Genes and environment contribute to IBD
Inflammatory bowel disease (IBD), comprising different diseases of the colon and small intestines such as Crohn’s disease (CD) and ulcerative colitis (UC), are autoimmune diseases whereby the body’s immune system attacks its own tissues, causing chronic inflammation, abdominal pain, cramps, diarrhea, fever and weight loss. The ultimate cause(s) of IBD is unknown but current medical research has implicated both genetic and environmental considerations and their complex interplay. As with many diseases, the relative importance of genetics versus environmental factors in development of IBD is not clear and is under active investigation.
There is evidence that more than 160 genes are implicated in causing Crohn’s disease, ulcerative colitis, or both
The role of the gut microbiome and your body’s reaction
Environmental factors that increase the risk of IBD in genetically-predisposed individuals include diet, sanitation and especially, exposure to microbes. Research has shown that the type and extent of colonization of the digestive system by bacteria, fungi and viruses (collectively called the gut microbiome or microbiota) plays an important role in increasing risk of IBD; changes in the composition of the gut microbiome, including an increase in pathogenic bacteria, decrease in bacteria that are considered “anti-inflammatory”, and a drop in the overall diversity of the microbiome have all been observed (Source). Recent work in mice has shown that food preservatives affect the integrity of the intestine, leading to increased penetration into the intestinal wall by bacteria; the immune system responds by increasing inflammation which is the hallmark of UC.
Many of the genes implicated in inflammatory bowel disease susceptibility function in the immune system and its response to the gut microbiome
At least 160 genes have been implicated in crohn’s and colitis
In terms of the genetic factors, studies have implicated numerous genetic variants as risk factors for IBD. In fact, there is evidence that more than 160 genes (and counting as discovery efforts continue) are implicated in causing CD, UC, or both. In general, most of the genetic variants increase IBD risk by small amounts, however, there are some that are clear drivers of the disease (Source). Alterations in the NOD2, IL23R, IL10, ATG16L1 and the recently discovered HLA-DRB1 genes are considered key susceptibility determinants. Individuals containing single genetic variants (the “monogenic” genotype) are rare but when present can lead to childhood or early-onset IBD. For eight of the monogenic variations implicated in IBD, a functional understanding connecting gene to disease is well understood (link); for example, research has shown that the protein product of the NOD2 gene is found on the outer surface of the small intestine, senses the presence of bacteria and triggers product of bacteria-killing secretions. The gene is defective in certain populations and in these subjects have increased bacterial invasion and increased susceptibility to IBD.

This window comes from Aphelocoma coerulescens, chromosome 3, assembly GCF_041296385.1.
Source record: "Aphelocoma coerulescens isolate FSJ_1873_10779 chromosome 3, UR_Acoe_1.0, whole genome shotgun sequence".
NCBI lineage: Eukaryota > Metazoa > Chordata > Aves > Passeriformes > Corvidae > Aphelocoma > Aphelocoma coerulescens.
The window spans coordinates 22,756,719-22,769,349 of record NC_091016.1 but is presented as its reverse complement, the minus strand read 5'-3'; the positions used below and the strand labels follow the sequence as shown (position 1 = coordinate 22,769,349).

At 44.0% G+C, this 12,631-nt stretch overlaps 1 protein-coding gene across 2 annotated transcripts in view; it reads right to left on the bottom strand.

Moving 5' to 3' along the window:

For certain populations, personalized medicine and management of IBD has begun
For adult IBD, it is thought that a combination of multiple genetic alterations (“oligogenic” or “polygenic” genotypes) is necessary to cause disease. For the vast majority of the identified genetic variants in polygenic IBD, a functional understanding of how, and how much, these contribute to the pathogenesis and development of the disease is lacking. It is clear that many of the genes implicated in IBD susceptibility function in the immune system and its response to gut microbiome and research is ongoing to develop mechanistic understanding of these variants.
Genetic screening for IBD has already begun
At this time, predictability of disease risk using purely genetic considerations is complex and therefore environmental factors need to be considered. Yet for certain populations, personalized medicine and management of IBD has begun. Genetic screening for monogenic IBD informs treatment options. Research is focusing on understanding the molecular mechanisms of development of IBD, how each gene contributes to the disease, and the identification of populations containing key genetic variants. With this knowledge, discovery and development of novel therapeutic interventions or lifestyle changes will follow.
We are on the cusp of true genetic diagnosis, prediction of disease, personalized medicine / intervention and management of IBD like Crohn’s and colitis. It is an exciting time in IBD research, with the cost and power of exome sequencing like that used in GeneYouIn’s VitaSeqTM available to untangle the ultimate genetic causes of IBD. VitaSeqTM sequences your entire exome and could help you identify your susceptibility to IBD. If you’ve enjoyed this article, please share it with your friends and family and read more about how genetic testing can help you predict your risk of inherited diseases. GeneYouIn is also continuously optimizing our screenings tools, so be sure to follow our blog and on Facebook and Twitter for the latest news in genetic diagnosis of autoimmune diseases.
Image source: “Mechanisms of Disease: pathogenesis of Crohn’s disease and ulcerative colitis”
R Balfour Sartor. Nature Clinical Practice Gastroenterology & Hepatology. (2006) 3, 390-407